In 1868, samurai radicals overthrew the last shogun in the name of ancient Japanese ways. Then they took an opposite course, building a modern Japanese state with the help of Western advisors. This book explains the paradox of the Meiji Restoration: revering the ancient past while embracing the foreign and new.
The samurai radicals who overthrew the last shogun in 1868 promised to restore ancient and pure Japanese ways. Foreign observers were terrified that Japan would lapse into violent xenophobia. But the new Meiji government took an opposite course. It copied best practice from around the world, building a powerful and modern Japanese nation with the help of European and American advisors. While revering the Japanese past, the Meiji government boldly embraced the foreign and the new. What explains this paradox? How could Japan's 1868 revolution be both modern and traditional, both xenophobic and cosmopolitan? To Stand with the Nations of the World explains the paradox of the Restoration through the forces of globalization. Japan's leaders wanted to celebrate Japanese uniqueness, but they also sought international recognition. Rather than simply mimic world powers like Britain, they sought to make Japan distinctly Japanese in the same way that Britain was distinctly British. Rather than sing God Save the King, they created a Japanese national anthem with lyrics from ancient poetry, but Western-style music. The Meiji Restoration was thus part of the global long nineteenth century during which ambitious nation states like Japan, Britain, Germany, and the United States challenged the world's great multi-ethnic empires-Ottoman, Qing, Romanov, and Hapsburg. The Restoration also resonated with Japan's ancient past. In the 600s and 700s, Japan was threatened by the Tang dynasty, as powerful as the Roman empire. In order to resist the Tang, Japanese leaders borrowed Tang methods, building a centralized Japanese state on Tang models, and learning continental science and technology. As in the 1800s, Japan coopted international norms while insisting on Japanese distinctiveness. When confronting globalization in 1800s, Japan looked back to that ancient globalization of the 600s and 700s. The ancient past was, therefore, not remote or distant, but immediate and vital.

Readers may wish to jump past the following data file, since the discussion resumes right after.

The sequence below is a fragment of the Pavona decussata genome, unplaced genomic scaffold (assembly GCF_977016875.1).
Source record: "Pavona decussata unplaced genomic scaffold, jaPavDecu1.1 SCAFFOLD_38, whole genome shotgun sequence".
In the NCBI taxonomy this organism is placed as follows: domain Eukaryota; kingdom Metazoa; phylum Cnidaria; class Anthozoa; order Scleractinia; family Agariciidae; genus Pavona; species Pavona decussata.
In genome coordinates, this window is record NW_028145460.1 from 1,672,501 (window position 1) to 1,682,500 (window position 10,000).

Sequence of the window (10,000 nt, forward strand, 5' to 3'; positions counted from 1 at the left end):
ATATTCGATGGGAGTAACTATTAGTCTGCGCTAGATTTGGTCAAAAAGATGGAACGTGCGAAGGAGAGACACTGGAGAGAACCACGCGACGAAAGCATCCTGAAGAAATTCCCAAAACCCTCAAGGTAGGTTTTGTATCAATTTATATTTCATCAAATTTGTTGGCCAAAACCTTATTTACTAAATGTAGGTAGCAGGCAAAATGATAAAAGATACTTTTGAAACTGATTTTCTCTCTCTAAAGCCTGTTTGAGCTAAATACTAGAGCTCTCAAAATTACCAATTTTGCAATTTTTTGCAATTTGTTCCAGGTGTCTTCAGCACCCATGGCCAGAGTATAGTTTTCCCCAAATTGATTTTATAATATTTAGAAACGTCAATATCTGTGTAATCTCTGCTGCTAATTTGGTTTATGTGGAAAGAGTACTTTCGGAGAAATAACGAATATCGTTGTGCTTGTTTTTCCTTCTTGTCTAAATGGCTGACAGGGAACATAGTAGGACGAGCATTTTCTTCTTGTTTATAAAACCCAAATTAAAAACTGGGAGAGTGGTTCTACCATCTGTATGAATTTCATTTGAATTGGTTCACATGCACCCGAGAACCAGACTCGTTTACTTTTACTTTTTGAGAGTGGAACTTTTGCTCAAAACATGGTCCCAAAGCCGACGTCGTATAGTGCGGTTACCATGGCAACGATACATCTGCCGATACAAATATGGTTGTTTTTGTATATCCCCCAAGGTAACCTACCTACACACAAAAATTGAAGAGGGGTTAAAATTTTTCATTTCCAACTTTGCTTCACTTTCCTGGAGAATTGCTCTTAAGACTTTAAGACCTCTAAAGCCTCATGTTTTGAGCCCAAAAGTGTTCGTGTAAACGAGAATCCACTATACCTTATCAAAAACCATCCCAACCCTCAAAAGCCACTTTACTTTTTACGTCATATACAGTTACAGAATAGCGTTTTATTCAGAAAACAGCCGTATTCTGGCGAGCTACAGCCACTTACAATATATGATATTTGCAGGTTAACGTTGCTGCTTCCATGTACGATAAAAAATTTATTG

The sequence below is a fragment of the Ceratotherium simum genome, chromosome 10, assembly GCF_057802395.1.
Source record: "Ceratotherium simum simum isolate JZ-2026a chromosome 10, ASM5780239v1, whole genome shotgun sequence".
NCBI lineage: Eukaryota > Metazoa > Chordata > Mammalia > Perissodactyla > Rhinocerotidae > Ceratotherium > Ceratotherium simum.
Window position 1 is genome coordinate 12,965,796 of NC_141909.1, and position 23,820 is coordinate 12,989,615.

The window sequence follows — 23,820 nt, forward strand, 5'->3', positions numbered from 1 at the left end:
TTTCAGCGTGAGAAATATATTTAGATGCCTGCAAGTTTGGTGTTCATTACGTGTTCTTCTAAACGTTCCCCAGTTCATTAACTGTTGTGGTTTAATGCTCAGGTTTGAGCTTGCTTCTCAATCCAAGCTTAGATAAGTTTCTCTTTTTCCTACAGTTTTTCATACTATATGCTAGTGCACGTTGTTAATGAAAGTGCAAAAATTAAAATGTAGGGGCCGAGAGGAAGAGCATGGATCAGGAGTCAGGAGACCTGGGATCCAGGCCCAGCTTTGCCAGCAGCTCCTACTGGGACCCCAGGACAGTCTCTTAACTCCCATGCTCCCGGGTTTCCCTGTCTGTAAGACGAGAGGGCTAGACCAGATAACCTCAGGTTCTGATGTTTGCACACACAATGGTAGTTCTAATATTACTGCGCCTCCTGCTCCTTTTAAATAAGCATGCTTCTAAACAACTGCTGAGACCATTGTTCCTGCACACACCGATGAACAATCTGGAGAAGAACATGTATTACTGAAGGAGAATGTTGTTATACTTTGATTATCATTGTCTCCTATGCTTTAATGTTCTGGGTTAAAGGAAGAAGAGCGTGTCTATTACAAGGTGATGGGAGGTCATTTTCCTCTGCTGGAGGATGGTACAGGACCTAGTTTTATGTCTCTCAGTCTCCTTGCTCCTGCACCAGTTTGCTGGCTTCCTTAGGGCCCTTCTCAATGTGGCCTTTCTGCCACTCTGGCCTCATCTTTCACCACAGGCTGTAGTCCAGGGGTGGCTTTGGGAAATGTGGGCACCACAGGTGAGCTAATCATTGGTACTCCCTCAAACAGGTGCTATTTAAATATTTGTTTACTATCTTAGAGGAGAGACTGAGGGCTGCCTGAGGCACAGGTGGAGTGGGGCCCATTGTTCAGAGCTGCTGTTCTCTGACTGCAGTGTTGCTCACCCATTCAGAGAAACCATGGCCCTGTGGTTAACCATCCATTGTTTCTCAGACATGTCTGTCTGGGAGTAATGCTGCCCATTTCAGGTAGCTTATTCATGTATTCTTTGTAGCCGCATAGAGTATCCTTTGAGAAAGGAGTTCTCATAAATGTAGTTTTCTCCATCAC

Mark Ravina is Professor of History at Emory University and author of Land and Lordship in Early Modern Japan (Stanford) and The Last Samurai: The Life and Battles of Saigo Takamori (Wiley).